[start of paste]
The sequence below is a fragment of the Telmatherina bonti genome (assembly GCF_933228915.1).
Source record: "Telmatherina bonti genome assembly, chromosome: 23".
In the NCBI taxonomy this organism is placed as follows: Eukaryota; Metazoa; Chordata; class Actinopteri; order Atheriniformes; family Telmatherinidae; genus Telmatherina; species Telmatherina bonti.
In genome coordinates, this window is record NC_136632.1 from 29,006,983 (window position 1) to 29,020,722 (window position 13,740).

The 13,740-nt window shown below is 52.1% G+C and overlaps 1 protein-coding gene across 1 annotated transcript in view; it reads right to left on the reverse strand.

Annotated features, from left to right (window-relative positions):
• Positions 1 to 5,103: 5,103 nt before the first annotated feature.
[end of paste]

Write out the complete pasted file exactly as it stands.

The sequence below is a fragment of the Telmatherina bonti genome (assembly GCF_933228915.1).
Source record: "Telmatherina bonti genome assembly, chromosome: 23".
In the NCBI taxonomy this organism is placed as follows: Eukaryota; Metazoa; Chordata; class Actinopteri; order Atheriniformes; family Telmatherinidae; genus Telmatherina; species Telmatherina bonti.
In genome coordinates, this window is record NC_136632.1 from 29,006,983 (window position 1) to 29,020,722 (window position 13,740).

The 13,740-nt window shown below is 52.1% G+C and overlaps 1 protein-coding gene across 1 annotated transcript in view; it reads right to left on the reverse strand.

Annotated features, from left to right (window-relative positions):
• Positions 1 to 5,103: 5,103 nt before the first annotated feature.